209 Mare : appropriate clothing for nice places near the water.

Federico appeared on our Zoom call wearing a light blue terrycloth robe with a black shawl lapel. Behind him were two paintings, one a recreation of a Dali mural, and the other a loosely rendered Basquiat-esque  image, possibly a skull but in light blue and orange. He speaks English with the sort of accent that is hard to place and often pauses between ideas as if he is mentally translating through three other languages in order to pick the right word. He is exactly what one would imagine the models in a 209 Mare ad would be. Cosmopolitan.

Federico was born in Bogotá but spent time growing up in Hamburg, then, when his family moved to London, he shipped off to a sports oriented boarding school in Florida. To play golf. From there it was on to University in Atlanta, a job in D.C. and finally an MBA in Spain.

After graduating business school Federico found himself in Chile, as one does, and while there he attended lunch at a beautiful beach house. He described the scene as a beautifully set table, in a wonderful place, but there they all were sitting at lunch in sloppy wet t-shirts. It just didn’t fit the environment. That is until a guest arrived at the meal wearing one of the resort’s bathrobes. It made more sense. It wasn’t perfect, but it gave Federico an idea.

That is how one starts a luxury brand based solely on resort wear made from toweling material. If you cruise the catalog you find blazers with shawl lapels, or notched. With piping along the edges or not, contrast lapel, double breasted, monogrammed- or not. Federico was looking to make functional beach or poolside clothing appropriate for fine dining. Or just stuff that helped you look nice in a nice place that might also be proximate to sand and water. It was simple cream single button notched lapel, no monogram, that fist caught my eye. I’m not afraid to admit I love it. But I don’t frequent posh places nor am I big on crested pockets, and my skepticism surrounding those who do, is in large part why I reached out to Federico. I wanted to know if what I was seeing was something dreamt up by Instagram branding hacks or maybe someone who lived in a world different than mine. I’m glad I did.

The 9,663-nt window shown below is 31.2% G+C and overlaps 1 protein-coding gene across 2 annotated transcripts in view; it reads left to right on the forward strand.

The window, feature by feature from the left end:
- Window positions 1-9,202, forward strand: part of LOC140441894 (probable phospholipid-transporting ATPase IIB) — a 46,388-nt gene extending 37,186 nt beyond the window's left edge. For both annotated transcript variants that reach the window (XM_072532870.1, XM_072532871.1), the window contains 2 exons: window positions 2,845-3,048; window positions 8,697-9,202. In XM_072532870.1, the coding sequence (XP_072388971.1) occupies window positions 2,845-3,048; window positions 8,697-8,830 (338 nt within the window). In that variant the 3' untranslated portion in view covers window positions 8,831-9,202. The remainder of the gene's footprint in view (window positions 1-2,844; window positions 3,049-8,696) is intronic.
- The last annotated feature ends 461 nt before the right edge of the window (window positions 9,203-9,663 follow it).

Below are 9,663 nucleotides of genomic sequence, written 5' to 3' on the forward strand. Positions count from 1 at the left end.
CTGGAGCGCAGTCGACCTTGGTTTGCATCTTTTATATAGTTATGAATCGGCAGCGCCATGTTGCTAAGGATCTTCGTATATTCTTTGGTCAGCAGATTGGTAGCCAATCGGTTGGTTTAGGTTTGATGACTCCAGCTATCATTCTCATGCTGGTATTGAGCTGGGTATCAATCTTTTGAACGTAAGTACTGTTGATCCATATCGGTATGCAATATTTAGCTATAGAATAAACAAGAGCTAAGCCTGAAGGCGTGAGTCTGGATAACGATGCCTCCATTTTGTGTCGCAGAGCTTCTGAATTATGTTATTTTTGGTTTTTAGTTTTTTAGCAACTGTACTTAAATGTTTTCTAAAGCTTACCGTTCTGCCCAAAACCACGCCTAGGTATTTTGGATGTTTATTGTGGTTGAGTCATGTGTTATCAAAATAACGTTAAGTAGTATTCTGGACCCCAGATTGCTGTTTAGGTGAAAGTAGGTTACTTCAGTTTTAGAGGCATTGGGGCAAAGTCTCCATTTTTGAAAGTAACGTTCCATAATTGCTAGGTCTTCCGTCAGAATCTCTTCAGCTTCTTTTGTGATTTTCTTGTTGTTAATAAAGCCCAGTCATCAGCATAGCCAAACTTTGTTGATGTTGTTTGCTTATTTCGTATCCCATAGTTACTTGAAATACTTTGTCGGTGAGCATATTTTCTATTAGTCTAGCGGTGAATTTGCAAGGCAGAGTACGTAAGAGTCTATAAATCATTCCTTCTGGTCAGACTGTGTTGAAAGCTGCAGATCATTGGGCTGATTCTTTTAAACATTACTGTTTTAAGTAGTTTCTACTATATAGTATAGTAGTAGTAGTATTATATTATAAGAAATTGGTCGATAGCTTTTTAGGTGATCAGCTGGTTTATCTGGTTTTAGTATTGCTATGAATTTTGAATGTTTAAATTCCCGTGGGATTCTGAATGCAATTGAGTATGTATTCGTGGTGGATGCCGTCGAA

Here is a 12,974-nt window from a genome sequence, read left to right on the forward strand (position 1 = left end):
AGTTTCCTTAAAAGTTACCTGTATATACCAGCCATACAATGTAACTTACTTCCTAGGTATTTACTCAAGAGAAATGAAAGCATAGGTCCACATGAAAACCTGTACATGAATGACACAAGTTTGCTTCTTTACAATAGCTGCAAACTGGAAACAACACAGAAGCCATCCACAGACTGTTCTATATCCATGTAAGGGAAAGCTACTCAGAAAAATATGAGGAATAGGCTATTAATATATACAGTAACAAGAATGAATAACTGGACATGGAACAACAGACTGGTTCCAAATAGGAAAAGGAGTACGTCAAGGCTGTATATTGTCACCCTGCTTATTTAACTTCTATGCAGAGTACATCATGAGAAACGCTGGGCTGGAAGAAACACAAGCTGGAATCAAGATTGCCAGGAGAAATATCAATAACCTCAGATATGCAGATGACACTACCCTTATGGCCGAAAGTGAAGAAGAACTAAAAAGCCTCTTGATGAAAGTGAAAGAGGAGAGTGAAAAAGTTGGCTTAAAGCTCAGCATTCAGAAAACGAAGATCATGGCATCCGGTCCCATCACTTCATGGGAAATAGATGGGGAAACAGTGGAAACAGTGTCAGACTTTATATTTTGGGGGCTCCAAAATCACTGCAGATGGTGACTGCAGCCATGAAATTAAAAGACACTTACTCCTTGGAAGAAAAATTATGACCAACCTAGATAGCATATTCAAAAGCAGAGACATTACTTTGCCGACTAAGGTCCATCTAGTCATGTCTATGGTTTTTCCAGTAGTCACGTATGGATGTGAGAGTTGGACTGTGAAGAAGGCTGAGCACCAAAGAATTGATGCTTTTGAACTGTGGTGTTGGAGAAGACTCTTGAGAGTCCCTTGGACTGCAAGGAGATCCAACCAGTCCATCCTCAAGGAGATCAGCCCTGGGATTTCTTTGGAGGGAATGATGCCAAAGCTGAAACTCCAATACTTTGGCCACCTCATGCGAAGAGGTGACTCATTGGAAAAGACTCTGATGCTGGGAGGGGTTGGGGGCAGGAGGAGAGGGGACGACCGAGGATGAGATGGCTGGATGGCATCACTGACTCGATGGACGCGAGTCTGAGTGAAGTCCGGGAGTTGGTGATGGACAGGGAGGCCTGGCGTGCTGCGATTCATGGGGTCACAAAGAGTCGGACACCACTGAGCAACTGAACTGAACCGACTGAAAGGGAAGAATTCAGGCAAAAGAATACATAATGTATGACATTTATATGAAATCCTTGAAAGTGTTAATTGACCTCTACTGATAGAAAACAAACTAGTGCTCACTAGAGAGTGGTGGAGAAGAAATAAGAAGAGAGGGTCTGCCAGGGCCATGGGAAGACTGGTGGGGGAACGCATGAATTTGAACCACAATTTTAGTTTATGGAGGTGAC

Dude checks out.

That is how I would say it. From my conversation with Federico, I think he would say something a little classier with no hint of snark. I found him absolutely lacking in snark or snottiness of any kind. He’s better than me in that way. He was more than happy to talk about his clothes, his brand, his business model, as well as art, travel, sports and food. He told me that the Monaco Grand Prix is indeed as cool as it looks whether you are a Formula 1 fan or not. He also admitted that, just like the rest of us, He found Formula 1 mostly through Netflix. I appreciated that.

I also appreciate the Paradiso long sleeved polo he makes in vanilla or navy blue. I imagine I would look much less kooky wearing that among the longboarding hippies at San Onofre or among the Doheny regulars… but I am a kook and would 100% rock that cream colored Solenzara blazer.

But oh, yes, there is also the name. 209 Mare.

Mare is Italian for ocean or sea. People in Monaco would probably know that. I did not. What they might not know, but I do now, is that 209 is a reference to the date September 20th. That is the day Federico fell from a 3rd story balcony in Spain, through a glass ceiling, landing in a paved parking lot- and lived. He described it as miraculous (despite his not being religious) and a date that for him, merits remembering. For me it paints a scene out of a James Bond film where the hero is at a fancy party filled with Spectre agents plotting to destroy the world, a fistfight ensues, and as Bond goes over the railing his descent stalls into slow motion flailing, Adele starts singing, and a large text reading 209 Mare is imposed over the screen. Once the song is over and the opening sequence credits close, our hero simply picks himself up off the pavement, brushes dust off his terrycloth blazer, then walks calmly onto a yacht headed that sails off into the night. Perhaps I’m a bit irreverent but, but then again so is wearing Kambuku print swim shorts under a double breasted terrycloth blazer with white piping.